One has a rich assortment of power supplies with USB connectors, USB-A, USB-B, Mini-USB, Micro-USB, still none of them fits into the Pi's Pwr In header. At least not on a Pi 3 Model B.
Too bad. Let's have a look how else we can get juice into this device.
According to the eLinux wiki, one can apply 5 V to one or both of the red pins and GND to one of the black pins (see diagram to the right) to get a Raspberry Pi running.
Drawback of this approach is, this goes around the Pi's power in protections, like the overload fuse. So, take care to have a reasonable stable voltage supply. Another obvious drawback is, one can no longer plug in a typical extension board.
Not fearing a soldering iron there are better ways. Looking at the (reduced) schematics we can see the Power In circuitry in the upper left corner. And there are points we can connect GND: connector housing and PP3 to PP6, as well as PP1 and PP2 for connecting 5 volts. This time without going around the Pi's protection circuitry.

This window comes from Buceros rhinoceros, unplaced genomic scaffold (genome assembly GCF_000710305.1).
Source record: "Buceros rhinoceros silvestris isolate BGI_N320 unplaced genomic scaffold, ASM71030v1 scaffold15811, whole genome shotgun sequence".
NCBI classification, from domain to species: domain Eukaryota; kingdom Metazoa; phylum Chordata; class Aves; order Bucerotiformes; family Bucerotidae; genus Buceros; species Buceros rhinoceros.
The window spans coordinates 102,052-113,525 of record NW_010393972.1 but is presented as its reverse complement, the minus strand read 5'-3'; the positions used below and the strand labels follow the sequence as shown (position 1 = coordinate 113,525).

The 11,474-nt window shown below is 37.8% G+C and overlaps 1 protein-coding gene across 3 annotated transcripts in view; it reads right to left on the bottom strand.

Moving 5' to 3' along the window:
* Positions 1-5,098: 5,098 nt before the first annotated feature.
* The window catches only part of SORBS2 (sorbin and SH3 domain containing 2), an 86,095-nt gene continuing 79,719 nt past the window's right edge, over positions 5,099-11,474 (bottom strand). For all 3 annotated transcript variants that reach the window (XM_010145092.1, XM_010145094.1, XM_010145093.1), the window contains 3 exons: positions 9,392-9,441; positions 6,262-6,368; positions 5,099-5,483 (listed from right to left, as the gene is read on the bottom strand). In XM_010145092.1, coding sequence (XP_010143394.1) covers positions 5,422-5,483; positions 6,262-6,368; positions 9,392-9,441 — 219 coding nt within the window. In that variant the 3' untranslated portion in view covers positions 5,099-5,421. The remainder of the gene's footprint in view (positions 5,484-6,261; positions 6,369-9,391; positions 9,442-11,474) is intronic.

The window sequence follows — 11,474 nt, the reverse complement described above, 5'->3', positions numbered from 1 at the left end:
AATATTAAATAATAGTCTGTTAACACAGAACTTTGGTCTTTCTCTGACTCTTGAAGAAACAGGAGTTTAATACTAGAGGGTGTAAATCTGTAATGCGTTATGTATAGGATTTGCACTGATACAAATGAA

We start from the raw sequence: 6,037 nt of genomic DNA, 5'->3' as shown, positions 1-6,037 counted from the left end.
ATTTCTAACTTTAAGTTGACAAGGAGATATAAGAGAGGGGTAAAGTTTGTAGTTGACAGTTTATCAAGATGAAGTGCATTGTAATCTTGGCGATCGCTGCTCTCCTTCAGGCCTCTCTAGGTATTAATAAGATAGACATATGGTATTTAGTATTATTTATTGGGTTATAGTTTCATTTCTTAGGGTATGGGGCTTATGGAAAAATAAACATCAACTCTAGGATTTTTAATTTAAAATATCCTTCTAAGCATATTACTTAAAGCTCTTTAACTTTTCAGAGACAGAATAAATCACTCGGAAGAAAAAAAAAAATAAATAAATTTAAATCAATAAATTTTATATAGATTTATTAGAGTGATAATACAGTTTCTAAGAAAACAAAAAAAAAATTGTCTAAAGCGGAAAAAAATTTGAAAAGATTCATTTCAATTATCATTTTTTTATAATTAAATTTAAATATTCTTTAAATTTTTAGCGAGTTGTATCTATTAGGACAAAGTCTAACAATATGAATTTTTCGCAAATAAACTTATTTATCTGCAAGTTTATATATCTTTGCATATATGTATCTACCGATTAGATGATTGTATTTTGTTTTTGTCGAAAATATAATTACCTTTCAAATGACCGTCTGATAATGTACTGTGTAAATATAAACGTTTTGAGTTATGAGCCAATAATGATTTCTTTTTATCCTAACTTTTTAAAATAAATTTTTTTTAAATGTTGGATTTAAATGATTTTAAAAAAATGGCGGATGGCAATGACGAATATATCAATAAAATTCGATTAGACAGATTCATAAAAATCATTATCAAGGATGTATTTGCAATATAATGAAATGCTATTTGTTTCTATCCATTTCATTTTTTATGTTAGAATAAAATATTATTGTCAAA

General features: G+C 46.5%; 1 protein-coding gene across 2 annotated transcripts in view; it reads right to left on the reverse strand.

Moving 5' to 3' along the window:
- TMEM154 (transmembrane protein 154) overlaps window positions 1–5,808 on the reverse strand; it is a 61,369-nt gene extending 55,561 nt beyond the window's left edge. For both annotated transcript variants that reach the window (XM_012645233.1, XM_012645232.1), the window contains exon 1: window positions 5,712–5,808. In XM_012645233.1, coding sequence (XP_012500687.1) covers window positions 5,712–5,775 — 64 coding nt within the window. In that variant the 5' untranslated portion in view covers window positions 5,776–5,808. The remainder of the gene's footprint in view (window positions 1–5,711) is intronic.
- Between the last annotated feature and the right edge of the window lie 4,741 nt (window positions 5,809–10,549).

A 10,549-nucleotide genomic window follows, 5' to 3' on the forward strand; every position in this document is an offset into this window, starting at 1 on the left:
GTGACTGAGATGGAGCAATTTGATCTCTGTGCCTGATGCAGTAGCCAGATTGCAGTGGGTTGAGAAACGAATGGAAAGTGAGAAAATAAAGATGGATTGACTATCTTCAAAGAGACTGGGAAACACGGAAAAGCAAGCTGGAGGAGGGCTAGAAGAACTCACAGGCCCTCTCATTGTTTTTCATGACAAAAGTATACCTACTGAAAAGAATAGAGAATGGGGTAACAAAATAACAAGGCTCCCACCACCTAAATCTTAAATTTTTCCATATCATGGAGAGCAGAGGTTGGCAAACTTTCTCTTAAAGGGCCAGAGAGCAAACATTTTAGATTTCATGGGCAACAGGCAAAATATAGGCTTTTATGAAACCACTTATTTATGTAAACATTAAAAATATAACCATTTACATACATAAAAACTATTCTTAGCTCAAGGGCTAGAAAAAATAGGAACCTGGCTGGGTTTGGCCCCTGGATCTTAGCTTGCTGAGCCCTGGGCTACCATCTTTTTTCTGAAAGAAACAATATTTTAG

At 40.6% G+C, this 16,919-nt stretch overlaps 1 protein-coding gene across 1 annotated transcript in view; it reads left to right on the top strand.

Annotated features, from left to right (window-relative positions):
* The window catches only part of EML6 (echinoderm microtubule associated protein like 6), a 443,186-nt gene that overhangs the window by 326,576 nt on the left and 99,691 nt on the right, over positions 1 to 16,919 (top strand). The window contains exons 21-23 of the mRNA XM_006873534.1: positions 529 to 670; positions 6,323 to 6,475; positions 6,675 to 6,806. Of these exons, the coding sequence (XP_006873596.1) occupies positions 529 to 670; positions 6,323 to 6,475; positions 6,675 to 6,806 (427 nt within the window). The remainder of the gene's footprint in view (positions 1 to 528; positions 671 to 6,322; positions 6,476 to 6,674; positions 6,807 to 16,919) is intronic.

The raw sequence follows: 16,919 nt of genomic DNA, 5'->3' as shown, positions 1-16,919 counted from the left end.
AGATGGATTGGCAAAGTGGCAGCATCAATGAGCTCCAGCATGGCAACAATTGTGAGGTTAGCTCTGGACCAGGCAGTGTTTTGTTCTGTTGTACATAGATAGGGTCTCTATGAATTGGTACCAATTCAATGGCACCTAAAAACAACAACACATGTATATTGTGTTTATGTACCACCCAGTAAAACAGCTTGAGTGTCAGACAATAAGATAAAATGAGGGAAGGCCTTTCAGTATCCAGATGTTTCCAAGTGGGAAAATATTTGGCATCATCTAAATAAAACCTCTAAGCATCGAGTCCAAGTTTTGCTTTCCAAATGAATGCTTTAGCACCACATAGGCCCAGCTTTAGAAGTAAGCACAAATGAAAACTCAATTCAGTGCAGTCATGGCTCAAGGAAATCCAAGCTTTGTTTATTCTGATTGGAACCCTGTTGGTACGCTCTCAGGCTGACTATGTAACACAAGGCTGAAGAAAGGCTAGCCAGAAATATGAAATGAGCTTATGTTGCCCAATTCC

This part is common the the Pi 2 Model B and the Pi 3 Model B. The Pi 3 Model B+ is a bit different, but still features PP2. Pis before the Pi 2 have no such PP points.
We also see that all three data lines of the USB connector are entirely disconnected, so there's no chance to mess that up.
Having a close look at the lower right corner of the Pi's PCB on the back side one can easily identify PP1 and PP2 as test points, which easily dub as solder pads. One can also see that the right side of the fuse (this bigger part labeled 267F) is directly connected to these test points. Several places to solder a wire delivering 5 volts to.
Finding a solder pad for connecting GND is just as easy. There's not only PP5 clearly visible, one can also use one of these four ovals which clamp the Power In USB connector to the board. Well, perhaps three usable ones, because the upper right oval is surrounded by the 5 V copper track.